It was a Monday afternoon at Rome's Leonardo da Vinci airport. The queue outside the security checkpoint in the departure hall was getting longer. Losing their patience, two Germans began to shout loudly: “Chaos like this you only find in Italy!”

An Italian in the queue turned to the annoyed Germans, anger on his face. “Germans never change,” he said in English, stressing each word. “You always know everything better and you always look down on us.” The Germans fell silent, and from then on the Italian ignored them. Because they both were flying to different destinations, a little later neither heard the captain of the Lufthansa flight to Düsseldorf come on over the public address. “We should be taking off in half an hour,” he said. “With the Italians, though, you never know.”

The episode happened around the time the Berlusconi government was on its last legs. Half of Europe was laughing at Italy then, and perhaps Germany was laughing a little louder. The third-largest economy in Europe was seen mostly as a scenic backdrop for bunga-bunga parties – seriously in debt, and for that very reason not taken seriously.

The Chancellor had never openly criticised Berlusconi, merely largely ignored him – and Italy. Relations between the countries were at the freezing point, as was the personal relationship between the East German pastor's daughter and the party animal from Lombardy who loved a dirty joke.

That helped explain Merkel’s enormous popularity in Italy. For many of those Italians who suffered under Berlusconi, she embodied those German virtues that the political class in Rome had long parted company with: an appreciation for the common good, restraint, and integrity.

Berlusconi era already seems years in the past

But for two months now Italy has been ruled by a man who, apart from these qualities, possesses a few that Merkel lacks. A certain cosmopolitanism for example, as well as profound economic expertise and the determination that comes with it.

There was some amusement in Italy when the German media tagged Mario Monti and the new ECB chief Mario Draghi as “Prussian Italians”. Monti had hardly moved into the Palazzo Chigi before the pristine image of Angela Merkel began to tarnish. The luminary reduced to the role of maestrina, a somewhat narrow-minded teacher who raps the knuckles of the rebellious students in the class, never grasping that sometimes they’re precisely the ones who actually have the better ideas.

When Berlusconi stepped down, to relief all round, Germany was swiftly singled out in Rome as the biggest problem for Europe. In Germany, “policies are made by the barometer of public opinion,” remarked Giovanni Moro, a son of the assassinated Christain Democrat Aldo Moro. “With its rigid dogmatism Merkel's Germany is risking not only the euro but the entire Union,” wrote one journalist close to Monti.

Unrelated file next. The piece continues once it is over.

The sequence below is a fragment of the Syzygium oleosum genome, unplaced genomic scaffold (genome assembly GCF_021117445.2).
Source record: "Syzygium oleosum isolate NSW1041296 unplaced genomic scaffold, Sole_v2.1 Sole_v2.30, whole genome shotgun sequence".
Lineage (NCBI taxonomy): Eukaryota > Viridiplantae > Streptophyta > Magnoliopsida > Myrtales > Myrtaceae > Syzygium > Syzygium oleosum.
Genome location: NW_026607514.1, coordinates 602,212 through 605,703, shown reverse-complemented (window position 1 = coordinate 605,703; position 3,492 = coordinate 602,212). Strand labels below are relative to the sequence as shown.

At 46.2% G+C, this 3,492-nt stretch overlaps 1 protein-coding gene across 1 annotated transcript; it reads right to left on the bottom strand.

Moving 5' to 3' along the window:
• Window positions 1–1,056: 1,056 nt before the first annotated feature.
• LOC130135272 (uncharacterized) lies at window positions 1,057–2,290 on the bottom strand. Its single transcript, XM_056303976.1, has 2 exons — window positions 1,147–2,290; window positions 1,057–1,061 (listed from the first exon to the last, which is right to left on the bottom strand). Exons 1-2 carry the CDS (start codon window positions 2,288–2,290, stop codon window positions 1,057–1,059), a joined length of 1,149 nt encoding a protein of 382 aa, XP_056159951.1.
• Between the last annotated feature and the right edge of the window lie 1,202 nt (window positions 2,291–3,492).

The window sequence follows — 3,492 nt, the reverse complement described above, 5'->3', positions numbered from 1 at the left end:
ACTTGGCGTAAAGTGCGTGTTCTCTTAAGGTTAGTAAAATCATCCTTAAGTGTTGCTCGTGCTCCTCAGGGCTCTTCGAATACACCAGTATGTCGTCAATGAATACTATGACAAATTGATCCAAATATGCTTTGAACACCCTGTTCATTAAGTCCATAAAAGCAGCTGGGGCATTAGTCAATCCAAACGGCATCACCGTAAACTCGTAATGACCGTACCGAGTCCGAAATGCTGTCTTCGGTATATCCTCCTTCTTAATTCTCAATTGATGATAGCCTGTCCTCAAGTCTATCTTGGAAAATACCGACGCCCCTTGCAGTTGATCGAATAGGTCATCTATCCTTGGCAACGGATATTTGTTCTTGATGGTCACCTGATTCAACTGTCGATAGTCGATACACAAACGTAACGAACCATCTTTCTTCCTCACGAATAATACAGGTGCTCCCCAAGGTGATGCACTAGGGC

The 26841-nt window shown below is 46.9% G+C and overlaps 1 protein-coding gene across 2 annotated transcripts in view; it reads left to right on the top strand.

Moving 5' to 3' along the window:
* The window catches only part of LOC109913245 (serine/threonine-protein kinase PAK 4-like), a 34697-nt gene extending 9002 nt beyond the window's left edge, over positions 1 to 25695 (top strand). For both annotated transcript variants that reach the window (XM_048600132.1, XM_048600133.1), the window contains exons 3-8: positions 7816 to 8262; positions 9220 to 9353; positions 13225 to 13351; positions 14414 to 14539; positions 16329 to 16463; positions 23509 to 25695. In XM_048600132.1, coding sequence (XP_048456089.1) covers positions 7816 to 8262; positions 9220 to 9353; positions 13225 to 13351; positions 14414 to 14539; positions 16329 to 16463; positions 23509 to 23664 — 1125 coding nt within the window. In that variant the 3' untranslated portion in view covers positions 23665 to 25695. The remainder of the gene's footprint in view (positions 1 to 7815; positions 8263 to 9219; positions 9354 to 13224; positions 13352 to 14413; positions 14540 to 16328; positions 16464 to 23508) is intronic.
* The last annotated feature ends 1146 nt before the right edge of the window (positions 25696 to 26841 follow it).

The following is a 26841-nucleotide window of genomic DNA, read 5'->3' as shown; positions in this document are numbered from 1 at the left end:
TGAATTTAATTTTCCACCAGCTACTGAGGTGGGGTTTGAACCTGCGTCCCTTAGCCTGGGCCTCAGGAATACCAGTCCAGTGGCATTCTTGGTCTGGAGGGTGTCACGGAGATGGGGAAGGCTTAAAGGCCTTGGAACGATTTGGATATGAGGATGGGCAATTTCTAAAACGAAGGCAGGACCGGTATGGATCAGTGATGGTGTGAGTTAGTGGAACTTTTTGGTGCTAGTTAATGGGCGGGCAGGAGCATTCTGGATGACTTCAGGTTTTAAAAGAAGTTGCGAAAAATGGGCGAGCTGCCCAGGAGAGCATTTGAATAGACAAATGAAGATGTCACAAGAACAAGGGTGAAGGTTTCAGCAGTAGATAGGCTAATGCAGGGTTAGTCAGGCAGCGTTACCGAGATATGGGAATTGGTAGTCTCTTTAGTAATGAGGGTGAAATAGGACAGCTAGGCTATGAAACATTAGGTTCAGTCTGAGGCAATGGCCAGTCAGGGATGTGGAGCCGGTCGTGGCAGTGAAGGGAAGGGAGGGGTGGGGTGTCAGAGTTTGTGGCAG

Inexorably, the feeling is getting around Rome: “We can do it differently – the Germans can’t.” In his first appearance before the foreign press Mario Monti rhapsodised at length about Scandinavia. The merits of the northern European countries have been overlooked by Europe for far too long. Europe need not convalesce, the message goes, strictly German-style. There are other models too.

With Monti, Italy has won back its self-confidence. Within a strikingly short time, drastic austerity measures and reforms have been implemented, privileges stripped away, and tax evaders convicted. The Berlusconi era already seems years in the past.

Italian way of life assiduously copied

Before his first official visit to Berlin, Monti did something that Berlusconi would have never dared: he presented some demands to his German colleague. Germany and France, he declared, should no longer take an “overly authoritarian” stance. He reminded both big partners of their EU policy mistakes, and warned Angela Merkel of anti-German protests in Italy if Berlin fails to acknowledge his government’s efforts.

Angela Merkel's praise for Monti's reform policy was accepted with some relief in Rome – but with annoyance, as well, that this praise is always a little condescending. “The culture of stability imposed by Germany is extremely valuable,” Monti told the Financial Times, “but the more clearly the indebted countries show they have understood the need for the discipline, the more the Germans ought to relax.”

The Germans will have to get used to the Italians reading the riot act to them, as among friends. For a long time it was the other way around. German nationalism has always defined itself in contrast to Italy.

The Italian way of life, however, has been assiduously copied by the Germans. Pasta, balsamic vinegar and olive oil are as widespread north of the Alps as south of them, and more espresso machines are now sold in Germany than in Italy. Sometimes it seems as if the Germans are better at being Italian than the Italians are.

But what will happen now if all at once the Italians want to be the better Germans? Both efforts can only be good for Europe.